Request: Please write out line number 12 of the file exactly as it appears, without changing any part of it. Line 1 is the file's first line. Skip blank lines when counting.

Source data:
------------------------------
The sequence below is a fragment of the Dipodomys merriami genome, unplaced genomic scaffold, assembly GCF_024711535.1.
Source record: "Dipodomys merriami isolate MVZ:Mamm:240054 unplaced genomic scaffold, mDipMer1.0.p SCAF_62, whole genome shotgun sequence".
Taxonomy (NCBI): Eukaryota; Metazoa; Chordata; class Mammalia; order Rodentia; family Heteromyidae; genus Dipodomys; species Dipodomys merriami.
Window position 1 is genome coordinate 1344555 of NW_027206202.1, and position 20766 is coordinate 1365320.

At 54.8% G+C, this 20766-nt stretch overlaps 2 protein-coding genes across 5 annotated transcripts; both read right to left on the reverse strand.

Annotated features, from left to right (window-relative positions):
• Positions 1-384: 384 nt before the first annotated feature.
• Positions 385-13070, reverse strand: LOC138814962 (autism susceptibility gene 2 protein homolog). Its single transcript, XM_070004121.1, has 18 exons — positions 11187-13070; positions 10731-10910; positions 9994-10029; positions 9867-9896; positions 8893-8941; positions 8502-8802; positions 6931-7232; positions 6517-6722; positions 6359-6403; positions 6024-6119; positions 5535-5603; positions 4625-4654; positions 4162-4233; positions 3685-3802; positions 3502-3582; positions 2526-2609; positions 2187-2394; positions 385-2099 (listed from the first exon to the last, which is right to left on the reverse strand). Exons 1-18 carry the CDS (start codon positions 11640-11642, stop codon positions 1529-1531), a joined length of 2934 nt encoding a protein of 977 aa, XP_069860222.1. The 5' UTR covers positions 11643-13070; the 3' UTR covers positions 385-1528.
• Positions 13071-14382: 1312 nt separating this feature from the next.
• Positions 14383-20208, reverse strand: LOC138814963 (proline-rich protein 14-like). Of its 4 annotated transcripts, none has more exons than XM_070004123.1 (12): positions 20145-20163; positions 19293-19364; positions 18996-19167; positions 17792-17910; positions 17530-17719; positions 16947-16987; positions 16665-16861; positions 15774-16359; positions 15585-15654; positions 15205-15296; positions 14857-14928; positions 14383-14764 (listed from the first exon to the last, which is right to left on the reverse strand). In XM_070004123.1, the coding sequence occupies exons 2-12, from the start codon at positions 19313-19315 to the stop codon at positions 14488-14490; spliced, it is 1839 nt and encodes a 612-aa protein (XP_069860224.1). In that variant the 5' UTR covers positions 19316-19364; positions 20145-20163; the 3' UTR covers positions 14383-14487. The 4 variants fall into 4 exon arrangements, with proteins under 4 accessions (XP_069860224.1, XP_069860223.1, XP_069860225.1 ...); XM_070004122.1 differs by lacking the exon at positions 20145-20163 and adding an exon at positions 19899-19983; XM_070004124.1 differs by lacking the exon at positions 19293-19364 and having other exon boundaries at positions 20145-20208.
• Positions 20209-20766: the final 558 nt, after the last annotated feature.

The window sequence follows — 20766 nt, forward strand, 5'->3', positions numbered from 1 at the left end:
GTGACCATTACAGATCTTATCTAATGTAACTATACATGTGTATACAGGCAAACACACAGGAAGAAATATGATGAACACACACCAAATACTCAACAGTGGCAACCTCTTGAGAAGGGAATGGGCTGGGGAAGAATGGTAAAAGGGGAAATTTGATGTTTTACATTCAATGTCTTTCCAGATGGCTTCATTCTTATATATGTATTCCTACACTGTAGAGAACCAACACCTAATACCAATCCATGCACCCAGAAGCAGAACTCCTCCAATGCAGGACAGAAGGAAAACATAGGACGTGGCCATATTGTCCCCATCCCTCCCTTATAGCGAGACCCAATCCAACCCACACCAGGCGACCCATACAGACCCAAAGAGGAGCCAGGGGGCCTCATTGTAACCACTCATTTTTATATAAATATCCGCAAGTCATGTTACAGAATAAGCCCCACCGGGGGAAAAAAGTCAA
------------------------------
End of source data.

The window sequence follows — 20766 nt, forward strand, 5'->3', positions numbered from 1 at the left end: